Terrorism and the Media in Ian McEwan’s Saturday

Writing from my room in Connaught Hall, Bloomsbury


One upsetting connection I’ve seen in our contemporary society is that whenever a bombing, plane crash or other tragedy happens, the initial reaction is to suspect terrorism from Muslims. Look back to the initial response to the recent bombing of the marathon in Boston, Massachusetts. This article  from National Geographic speaks of the racism and anti-Islamic hate the boils to the surface in the wake of national tragedy. In the post 9/11 world we live in, racism comes to light at the first sign of danger.

Saturday takes place two years after 9/11, and McEwan’s portrayal of the media and Henry’s response to the plane crash that occurs in the opening of the novel is spot on when it comes to talking about terrorism. Immediately following the plane crash, Henry goes downstairs and tells Theo, his son, about what he just witnessed. Theo’s gut response is to pick “up the remote from the kitchen table and turn on the small TV” that the family specifically keeps “near the stove for moments like this, breaking stories.” The fact that the Perowne family has a television in the middle of their kitchen, a place normally associated with the safe haven of family and home, speaks volumes to the post 9/11 world they inhabit. Having a tie to the media and being prepared to hear of a terrorist attack at a moment’s notice has become a part of the family’s daily life. Henry considers terrorism and the media in both his life and Theo’s in the next few pages:

“His (Theo’s) initiation, in front of the TV, before the dissolving towers, was intense but he adapted quickly. These days he scans the papers for fresh developments the way he might a listings magazine. As long as there’s nothing new, his mind is free. International terror, security cordons, preparations for war- these represent the steady state, the weather.”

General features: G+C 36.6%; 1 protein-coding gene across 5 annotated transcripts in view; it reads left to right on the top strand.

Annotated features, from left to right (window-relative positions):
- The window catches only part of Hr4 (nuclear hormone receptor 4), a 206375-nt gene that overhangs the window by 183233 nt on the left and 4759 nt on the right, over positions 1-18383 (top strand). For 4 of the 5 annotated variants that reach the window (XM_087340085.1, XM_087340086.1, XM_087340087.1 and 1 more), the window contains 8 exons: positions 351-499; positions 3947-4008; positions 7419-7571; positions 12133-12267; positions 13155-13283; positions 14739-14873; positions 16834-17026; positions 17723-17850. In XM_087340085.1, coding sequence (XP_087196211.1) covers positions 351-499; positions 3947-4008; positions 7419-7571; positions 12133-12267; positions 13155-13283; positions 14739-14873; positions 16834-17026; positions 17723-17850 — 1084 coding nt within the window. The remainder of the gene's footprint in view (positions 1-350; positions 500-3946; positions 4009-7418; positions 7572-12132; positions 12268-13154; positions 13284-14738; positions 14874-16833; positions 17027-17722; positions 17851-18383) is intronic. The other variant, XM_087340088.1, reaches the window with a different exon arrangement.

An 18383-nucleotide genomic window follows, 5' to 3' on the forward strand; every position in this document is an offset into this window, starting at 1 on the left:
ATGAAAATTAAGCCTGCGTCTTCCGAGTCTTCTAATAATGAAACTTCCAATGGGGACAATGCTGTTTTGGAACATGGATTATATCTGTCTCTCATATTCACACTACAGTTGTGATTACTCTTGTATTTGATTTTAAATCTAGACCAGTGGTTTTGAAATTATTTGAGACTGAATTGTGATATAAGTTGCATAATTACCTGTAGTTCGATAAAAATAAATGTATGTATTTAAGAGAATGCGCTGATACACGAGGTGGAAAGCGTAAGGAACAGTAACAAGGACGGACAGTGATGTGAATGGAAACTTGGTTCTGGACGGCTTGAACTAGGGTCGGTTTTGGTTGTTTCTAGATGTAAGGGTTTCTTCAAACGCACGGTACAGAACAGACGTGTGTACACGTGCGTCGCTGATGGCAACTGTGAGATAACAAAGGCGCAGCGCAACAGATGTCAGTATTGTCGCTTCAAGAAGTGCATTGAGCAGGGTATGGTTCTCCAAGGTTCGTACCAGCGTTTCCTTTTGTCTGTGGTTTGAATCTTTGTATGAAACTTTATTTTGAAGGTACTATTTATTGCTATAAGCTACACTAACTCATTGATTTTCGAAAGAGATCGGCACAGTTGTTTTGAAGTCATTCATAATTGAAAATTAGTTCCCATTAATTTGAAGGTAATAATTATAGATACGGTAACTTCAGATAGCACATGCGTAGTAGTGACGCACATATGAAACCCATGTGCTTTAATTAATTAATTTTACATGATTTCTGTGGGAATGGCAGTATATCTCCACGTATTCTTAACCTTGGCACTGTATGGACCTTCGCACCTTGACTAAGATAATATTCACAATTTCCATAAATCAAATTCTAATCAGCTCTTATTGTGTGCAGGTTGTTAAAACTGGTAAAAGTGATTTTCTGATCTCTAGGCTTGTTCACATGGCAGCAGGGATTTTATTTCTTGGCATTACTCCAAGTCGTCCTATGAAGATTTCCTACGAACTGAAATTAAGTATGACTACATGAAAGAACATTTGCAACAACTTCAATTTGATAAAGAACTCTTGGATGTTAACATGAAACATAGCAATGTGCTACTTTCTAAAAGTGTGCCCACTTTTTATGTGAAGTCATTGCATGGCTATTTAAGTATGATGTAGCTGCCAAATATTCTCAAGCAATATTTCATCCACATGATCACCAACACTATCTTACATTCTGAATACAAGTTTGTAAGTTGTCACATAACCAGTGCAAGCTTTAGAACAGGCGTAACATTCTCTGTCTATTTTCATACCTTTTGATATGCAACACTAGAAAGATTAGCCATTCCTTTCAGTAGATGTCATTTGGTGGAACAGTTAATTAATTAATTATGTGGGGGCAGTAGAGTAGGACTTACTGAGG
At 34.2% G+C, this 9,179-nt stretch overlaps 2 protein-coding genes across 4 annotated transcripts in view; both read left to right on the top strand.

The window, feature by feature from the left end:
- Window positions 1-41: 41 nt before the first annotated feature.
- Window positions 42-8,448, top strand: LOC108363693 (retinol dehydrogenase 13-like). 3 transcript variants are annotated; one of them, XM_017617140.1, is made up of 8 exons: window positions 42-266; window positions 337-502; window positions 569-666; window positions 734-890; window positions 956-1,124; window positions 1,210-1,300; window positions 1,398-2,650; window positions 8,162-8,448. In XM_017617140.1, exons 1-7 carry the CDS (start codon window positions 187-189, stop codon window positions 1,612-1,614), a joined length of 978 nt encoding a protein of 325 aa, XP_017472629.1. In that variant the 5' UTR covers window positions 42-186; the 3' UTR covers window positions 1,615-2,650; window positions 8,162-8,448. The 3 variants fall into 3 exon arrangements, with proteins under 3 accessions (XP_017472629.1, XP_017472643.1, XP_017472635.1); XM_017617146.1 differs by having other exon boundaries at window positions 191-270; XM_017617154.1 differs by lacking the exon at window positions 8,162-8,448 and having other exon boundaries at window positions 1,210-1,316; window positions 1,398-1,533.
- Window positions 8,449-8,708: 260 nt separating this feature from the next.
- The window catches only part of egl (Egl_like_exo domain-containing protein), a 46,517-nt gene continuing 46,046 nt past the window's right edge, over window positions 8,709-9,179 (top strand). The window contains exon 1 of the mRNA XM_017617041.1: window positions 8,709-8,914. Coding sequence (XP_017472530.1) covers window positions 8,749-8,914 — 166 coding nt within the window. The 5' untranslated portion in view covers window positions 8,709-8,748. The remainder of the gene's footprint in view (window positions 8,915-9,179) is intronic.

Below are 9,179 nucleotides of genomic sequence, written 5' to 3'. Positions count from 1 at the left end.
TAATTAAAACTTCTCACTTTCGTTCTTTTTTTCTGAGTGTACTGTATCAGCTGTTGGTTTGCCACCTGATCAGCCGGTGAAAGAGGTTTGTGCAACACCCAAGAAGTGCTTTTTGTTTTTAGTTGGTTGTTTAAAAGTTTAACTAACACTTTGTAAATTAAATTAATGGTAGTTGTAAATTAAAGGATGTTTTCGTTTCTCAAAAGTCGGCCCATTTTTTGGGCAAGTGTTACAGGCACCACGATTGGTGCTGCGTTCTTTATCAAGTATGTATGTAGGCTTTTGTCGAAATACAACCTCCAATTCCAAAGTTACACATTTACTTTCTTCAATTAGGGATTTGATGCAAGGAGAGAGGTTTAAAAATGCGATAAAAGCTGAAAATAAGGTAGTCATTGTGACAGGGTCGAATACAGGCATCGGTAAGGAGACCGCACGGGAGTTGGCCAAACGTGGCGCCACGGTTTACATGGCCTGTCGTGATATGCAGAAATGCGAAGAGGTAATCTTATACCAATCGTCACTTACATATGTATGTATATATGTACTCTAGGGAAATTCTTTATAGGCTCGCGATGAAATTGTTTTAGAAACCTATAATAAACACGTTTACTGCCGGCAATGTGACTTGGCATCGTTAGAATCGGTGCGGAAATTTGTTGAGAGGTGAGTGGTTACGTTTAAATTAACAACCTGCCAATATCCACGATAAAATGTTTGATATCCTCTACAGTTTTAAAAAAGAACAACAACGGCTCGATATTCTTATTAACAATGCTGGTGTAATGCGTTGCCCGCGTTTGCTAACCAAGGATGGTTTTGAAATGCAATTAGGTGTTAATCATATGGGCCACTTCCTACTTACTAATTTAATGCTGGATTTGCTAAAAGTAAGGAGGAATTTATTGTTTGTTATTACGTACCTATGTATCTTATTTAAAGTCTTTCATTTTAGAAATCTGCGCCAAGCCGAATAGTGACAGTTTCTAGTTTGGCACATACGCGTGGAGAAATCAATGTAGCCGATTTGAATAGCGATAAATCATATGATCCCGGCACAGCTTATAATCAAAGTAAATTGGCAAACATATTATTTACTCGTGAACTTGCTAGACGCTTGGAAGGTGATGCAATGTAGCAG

When it comes to knowledge about terrorism and threats to the country, Theo and his generation turn almost blindly to the all powerful media to make sense of what’s going on. His generation viewed the atrocity from the protection of their living rooms or kitchens, experiencing the trauma in completely different way than those in America. Because of the detachment from not only America and that nation but also from watching it unfold on a television screen, it  makes sense that they now turn to the television for all updates. Watching 9/11 in this manner possibly leaves the viewer thinking, “what about my country? Are we safe? Is ____ a result of Muslim terrorists?” yet simultaneously keeping the viewer simply a viewer. Theo doesn’t question what is going on around him; he subdued and sort of numb to these horrors now.

Henry, on the other hand, discusses his state of mind in the next paragraph:

“Despite the troops mustering in the Gulf, or the tanks out at Heathrow on Thursday…Bin Laden’s promise on tape of ‘martyrdom attacks’ on London, Perowne held for a while the idea that it was all an aberration, that the world would surely calm down and soon be otherwise, that solutions were possible, that reason, being a powerful tool, was irresistible, the only way out; or that like any other crisis, this one would fade soon…Against his will, he’s adapting.”

Henry still feels he has a reaction to terrorism and national threat but realizes that he, too, is becoming numb to tragedy. What’s interesting is how he believes that obvious threats, such as the plane crash, affect him greatly (though that’s up to debate. Remember how he kept thinking about his job all throughout the crash?), yet domestic terrorism doesn’t cross his mind. That is, until it directly happens to the Perowne family.

What McEwan’s Saturday says about transnational identities and terrorism is that the post 9/11 society associates terrorism with those viewed as “outsiders.” Muslims have become the “other,” and are immediately assumed to be the perpetrators of terror and violence against the nation. Saturday has Baxter, a Londoner just like Henry, become the terrorist. Henry underestimates the threat that someone he identifies as both a part of his country and a member of a lower class than him could potentially pose, and in the end faces the truth: danger and terrorism does not solely originate from a faraway land one feels is easily recognizable and the “other,” but from all around us.


Transitioning Back Home

Writing from the plane to Newark